Denise-DomianDenise Domian is currently the CHRO at Johnson Financial Group, her first time working in financial services. She spent the bulk of her 20 plus year career leading HR for The Bon-Ton Stores, Inc., a department store chain which grew from $700M to $2.7B in revenue during her tenure. With multiple acquisitions, she became an expert in change management and delivering strategic and tactical human capital initiatives to improve effectiveness, develop talent, and cultivate a culture of
success and growth. After Bon-Ton, she was the CHRO at Shopko, a $2.7 billion department store. Unfortunately, Bon-Ton and Shopko followed the fate of many retailers and both liquidated. This again provided another learning opportunity in transformation. When not working, she can become embroiled in sudokus, word jumbles, and crosswords. She loves food and therefore married a professional baker.

Share one challenging time in your life/career journey and how you handled it:

Experiencing the liquidation of the company where I worked for more than 20 years was the most difficult. In a liquidation, there is often no severance for employees. To see the sadness and strife that this created in people was truly heart wrenching. Many associates stuck with the company through some very difficult years, and in the end, you take all your work and put it in a trash bin. You think, “What have I got to show for all this effort?” In the end, it helped me to realize what is really sustained are the relationships, the memories, and the experience gained.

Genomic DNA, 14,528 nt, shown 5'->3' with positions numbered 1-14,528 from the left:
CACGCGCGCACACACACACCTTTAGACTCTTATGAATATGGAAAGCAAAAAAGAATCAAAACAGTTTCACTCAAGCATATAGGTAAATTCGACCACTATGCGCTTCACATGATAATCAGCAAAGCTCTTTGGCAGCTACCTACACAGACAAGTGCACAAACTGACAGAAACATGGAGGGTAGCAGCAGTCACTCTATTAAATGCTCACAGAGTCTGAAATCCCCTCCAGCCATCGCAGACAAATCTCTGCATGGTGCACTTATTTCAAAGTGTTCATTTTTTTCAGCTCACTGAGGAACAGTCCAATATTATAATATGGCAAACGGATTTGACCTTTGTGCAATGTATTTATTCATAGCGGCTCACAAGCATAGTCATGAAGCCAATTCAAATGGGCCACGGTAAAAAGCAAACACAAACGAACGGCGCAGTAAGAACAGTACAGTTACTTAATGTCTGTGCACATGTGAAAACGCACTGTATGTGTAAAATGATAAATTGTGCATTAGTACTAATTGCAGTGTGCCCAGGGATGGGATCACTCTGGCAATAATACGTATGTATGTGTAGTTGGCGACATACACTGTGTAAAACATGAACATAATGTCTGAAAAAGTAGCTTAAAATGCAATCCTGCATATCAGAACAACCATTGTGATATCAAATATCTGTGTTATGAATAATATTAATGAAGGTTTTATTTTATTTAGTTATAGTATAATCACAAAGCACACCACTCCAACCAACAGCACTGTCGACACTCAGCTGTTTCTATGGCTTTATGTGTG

What part of your life/job gives you the most joy?

In my personal life, my husband, daughter, and I are rock climbers. We spend many hours in the climbing gym and outside. It’s a sport that we can all do together as a family. There’s lots of joy in watching each other achieve our personal goals. Professionally, I love transformation and supporting change. It’s very gratifying when an associate tells you a program you’ve helped implement has made their work and life better. I also love being a leader: I like to provide associates the opportunity to grow and thrive.

What one tip can you share with young women starting their careers?

Years ago, I told my boss that no one would listen to me because I was a young female, who didn’t have a title or experience. Wrong! If you put in the effort to learn and understand the issues at hand, how people work, and apply your expertise to assist them, they won’t care what your title is. But you have to do your homework. Make sure you know of what you speak, put in the effort, and come at a problem from a place of learning and assistance. Be persistent.

Women in Leadership is a series published by Katrina Gerenz to share and celebrate women's stories. Katrina advises banks and credit unions on compensation design at McLagan. She brings the same joy to her family as a mom of two as she does working with her clients.